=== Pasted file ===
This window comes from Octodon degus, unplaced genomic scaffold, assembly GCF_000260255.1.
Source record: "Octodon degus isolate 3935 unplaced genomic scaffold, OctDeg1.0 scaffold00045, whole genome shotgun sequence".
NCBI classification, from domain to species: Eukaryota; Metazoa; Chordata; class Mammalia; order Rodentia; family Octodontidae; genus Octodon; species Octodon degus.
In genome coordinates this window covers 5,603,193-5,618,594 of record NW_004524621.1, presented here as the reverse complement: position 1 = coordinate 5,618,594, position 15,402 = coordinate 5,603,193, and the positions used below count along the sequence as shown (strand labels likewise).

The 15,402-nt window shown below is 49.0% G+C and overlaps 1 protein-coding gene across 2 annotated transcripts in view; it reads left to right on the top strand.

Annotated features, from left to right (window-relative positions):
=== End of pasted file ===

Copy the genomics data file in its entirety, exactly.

This window comes from Octodon degus, unplaced genomic scaffold, assembly GCF_000260255.1.
Source record: "Octodon degus isolate 3935 unplaced genomic scaffold, OctDeg1.0 scaffold00045, whole genome shotgun sequence".
NCBI classification, from domain to species: Eukaryota; Metazoa; Chordata; class Mammalia; order Rodentia; family Octodontidae; genus Octodon; species Octodon degus.
In genome coordinates this window covers 5,603,193-5,618,594 of record NW_004524621.1, presented here as the reverse complement: position 1 = coordinate 5,618,594, position 15,402 = coordinate 5,603,193, and the positions used below count along the sequence as shown (strand labels likewise).

The 15,402-nt window shown below is 49.0% G+C and overlaps 1 protein-coding gene across 2 annotated transcripts in view; it reads left to right on the top strand.

Annotated features, from left to right (window-relative positions):